Farewell to a First Minister

This morning, in a public reception room at Bute House, Scotland’s longest-serving First Minister announced that she is stepping down. In a characteristically polished speech, bereft of the high emotion that sometimes accompanies such occasions, Nicola Sturgeon explained that after fifteen years in ministerial office, she simply doesn’t have enough left in the tank: “Giving absolutely everything is the only way you can do this job, but it can only go on for so long”.

Ms Sturgeon told watching journalists, “since my very first moments in the job, I have believed that part of serving well would be to know – almost instinctively – when the time is right to make way for someone else. And when that time came, to have the courage to do so – even if, to many across the country, and in my party, it might feel too soon. In my head and my heart, I know that time is now. That it is right for me, for my party, and for the country.”

Commentators will be quick to link today’s announcement to recent controversies. Has Sturgeon been pushed out amid party infighting over her government’s contentious gender law? She was a leading, and dogged, proponent of it, and it is deeply unpopular with voters. Ms Sturgeon denies this. “This decision is not a reaction to short term measures”, she said. “This decision comes from a deeper and longer-term assessment. I have been wrestling with it for some time”.

Like many leaders before her, her resignation speech focused on the great burden of political leadership. She noted that the high-profile nature of her role means even “ordinary stuff like going for a coffee with friends or going for a walk by yourself becomes difficult”. “It takes a toll on you and on those around you.” The toll on her appears to have reached the stage where she feels unable to continue at the helm whilst giving what she thinks is required – “every ounce of energy”.

The First Minister acknowledged that her length of service as a leader in the SNP has welded her own personality and opinions to the party – something she sees as unhelpful. She feels that political issues are often “presented through the prism of what I think and what people think about me”. On independence, she suggested that party faithful would follow her lead on the best way forward, but she thinks: “The cause of independence is so much bigger than any one individual”.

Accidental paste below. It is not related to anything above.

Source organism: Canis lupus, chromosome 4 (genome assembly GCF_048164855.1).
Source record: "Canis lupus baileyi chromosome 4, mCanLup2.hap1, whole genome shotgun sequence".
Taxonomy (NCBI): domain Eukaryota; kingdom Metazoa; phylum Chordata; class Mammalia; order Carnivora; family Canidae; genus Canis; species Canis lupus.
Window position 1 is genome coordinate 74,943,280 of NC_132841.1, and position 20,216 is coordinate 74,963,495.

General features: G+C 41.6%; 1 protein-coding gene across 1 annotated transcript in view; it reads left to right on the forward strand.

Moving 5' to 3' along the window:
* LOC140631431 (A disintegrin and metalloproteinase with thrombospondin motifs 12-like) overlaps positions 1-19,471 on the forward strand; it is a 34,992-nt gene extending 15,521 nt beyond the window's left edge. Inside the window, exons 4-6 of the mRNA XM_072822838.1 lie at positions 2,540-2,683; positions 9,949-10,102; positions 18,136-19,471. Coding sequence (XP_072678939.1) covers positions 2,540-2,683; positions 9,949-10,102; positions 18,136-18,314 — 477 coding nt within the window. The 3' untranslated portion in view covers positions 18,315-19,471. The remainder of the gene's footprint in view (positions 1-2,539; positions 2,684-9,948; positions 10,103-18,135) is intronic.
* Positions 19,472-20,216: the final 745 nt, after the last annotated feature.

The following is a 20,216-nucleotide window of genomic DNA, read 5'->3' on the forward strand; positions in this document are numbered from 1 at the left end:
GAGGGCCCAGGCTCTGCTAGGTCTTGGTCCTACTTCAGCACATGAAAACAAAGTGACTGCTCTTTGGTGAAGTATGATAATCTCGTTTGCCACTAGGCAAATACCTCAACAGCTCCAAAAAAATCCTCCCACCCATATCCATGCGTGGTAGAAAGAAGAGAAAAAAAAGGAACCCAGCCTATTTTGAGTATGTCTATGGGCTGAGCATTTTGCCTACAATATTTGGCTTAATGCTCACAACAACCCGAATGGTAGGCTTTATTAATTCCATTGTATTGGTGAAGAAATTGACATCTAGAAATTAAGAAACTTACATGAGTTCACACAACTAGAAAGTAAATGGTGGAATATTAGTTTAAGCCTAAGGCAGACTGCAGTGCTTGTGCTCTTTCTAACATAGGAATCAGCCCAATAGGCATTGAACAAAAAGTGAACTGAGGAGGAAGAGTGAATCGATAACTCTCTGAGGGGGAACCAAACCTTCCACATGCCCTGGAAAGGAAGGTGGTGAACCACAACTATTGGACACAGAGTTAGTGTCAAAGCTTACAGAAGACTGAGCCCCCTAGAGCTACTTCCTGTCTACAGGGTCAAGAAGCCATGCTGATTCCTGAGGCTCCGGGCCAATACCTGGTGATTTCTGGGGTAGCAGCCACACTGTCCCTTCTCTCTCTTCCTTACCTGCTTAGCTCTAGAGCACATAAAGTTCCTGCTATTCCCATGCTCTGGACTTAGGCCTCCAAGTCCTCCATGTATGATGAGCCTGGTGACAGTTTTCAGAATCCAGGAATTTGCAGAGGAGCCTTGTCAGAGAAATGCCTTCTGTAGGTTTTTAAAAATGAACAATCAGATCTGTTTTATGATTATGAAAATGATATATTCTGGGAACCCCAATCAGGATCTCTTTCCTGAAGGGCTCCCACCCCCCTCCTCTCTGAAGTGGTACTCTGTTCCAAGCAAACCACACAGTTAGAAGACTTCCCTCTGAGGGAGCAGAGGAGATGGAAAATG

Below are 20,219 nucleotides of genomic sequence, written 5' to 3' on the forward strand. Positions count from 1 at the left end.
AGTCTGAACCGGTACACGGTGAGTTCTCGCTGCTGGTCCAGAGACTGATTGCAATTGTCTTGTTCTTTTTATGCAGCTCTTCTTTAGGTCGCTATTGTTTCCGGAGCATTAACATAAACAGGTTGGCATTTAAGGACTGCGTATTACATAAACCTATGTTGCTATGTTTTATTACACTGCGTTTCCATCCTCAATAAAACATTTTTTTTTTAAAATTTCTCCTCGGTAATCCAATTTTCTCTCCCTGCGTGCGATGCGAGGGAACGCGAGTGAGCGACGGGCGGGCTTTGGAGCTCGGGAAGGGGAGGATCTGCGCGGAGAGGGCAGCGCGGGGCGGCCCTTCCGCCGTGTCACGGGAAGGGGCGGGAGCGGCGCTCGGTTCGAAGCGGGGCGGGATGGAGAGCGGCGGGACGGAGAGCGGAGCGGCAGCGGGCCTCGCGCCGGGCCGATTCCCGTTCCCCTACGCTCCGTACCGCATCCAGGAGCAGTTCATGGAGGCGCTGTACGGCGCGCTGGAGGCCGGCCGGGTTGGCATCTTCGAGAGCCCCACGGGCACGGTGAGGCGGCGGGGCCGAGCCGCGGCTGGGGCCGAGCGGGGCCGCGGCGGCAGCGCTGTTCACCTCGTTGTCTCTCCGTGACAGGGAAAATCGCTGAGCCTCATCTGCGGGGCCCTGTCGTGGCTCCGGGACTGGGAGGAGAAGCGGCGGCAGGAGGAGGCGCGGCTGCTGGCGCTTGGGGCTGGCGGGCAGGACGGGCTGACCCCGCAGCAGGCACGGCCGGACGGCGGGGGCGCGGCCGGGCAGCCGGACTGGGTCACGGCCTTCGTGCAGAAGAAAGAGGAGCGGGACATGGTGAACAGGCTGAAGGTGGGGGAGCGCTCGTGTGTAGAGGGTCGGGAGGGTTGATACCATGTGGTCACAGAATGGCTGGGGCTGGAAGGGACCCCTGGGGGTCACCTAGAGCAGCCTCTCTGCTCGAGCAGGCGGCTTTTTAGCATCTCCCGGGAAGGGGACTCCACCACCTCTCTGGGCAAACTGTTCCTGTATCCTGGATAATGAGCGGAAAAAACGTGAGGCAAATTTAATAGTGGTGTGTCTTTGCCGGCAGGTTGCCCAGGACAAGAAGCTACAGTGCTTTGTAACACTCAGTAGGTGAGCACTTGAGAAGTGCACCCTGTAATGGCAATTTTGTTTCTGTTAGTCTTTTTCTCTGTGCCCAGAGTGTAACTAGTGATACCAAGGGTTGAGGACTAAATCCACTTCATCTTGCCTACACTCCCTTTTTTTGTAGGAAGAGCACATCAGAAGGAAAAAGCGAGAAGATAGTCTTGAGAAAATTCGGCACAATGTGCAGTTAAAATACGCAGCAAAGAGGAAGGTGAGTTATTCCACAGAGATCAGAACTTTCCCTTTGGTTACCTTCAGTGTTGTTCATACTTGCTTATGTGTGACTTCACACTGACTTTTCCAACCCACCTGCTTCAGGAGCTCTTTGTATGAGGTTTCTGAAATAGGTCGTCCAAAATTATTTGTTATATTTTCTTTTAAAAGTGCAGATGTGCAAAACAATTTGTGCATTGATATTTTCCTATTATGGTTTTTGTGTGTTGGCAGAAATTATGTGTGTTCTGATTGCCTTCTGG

One aspect of the outgoing First Minister’s speech that will be examined in days to come was her criticism of political debate in Scotland. Ms Sturgeon stressed the need to “de-polarise public debate” and “reset the tone and the tenor of our discourse”. Many will agree with these statements – I certainly do. But Scots will also see the, at times, highly controversial policy agenda of her government as a driver of division and anger in politics, and wider culture.

Anger about that policy agenda reached fever pitch in the last year as many people in Scotland expressed opposition to the government’s gender bill. The policy, which would allow self-declaration of legal sex for anyone aged 16 and above in Scotland, is seen as a threat to the rights and safety of women and children. Sturgeon is accused of refusing to listen to critics’ concerns. Some will never forgive her for that. Especially if a challenge to the legislation by UK Ministers fails.

A fuller assessment of Nicola Sturgeon’s years in office will be forthcoming. Book deals and articles will abound. The commentariat will rage, and praise. She has certainly been a polarising figure. All political leaders are. I think even her detractors will recognise her talents though – her shrewd and lawyerly performances at Holyrood and in the media have often surpassed those of other statesmen and women in UK politics. She’s led the SNP to eight election victories. Some will feel sad at her departure, others most-certainly will not.

As someone who has opposed some of the most controversial policies of Nicola Sturgeon’s government over the years, you may expect me to be gleeful today. I’m not. Though I disagree profoundly with Ms Sturgeon on things like the GRR Bill and the Hate Crime Act, which I hope will not come into force, I think esteeming our democratic process ought to take precedence on days like today. Respect for political office, and public service, is very important.

So, I thank Nicola Sturgeon for her many years of costly political service on behalf of Scotland. I wish her well, and can assure her that Christians will continue to pray for her. I also join her in calling for a better politics in Scotland. Integrity, fairness, respect and generosity to others needs to be at the heart of our politics and public life. Civil liberties need to be shored up. And policy-making needs to be evidence-led, and in step with public priorities. I hope the next First Minister of Scotland will agree.

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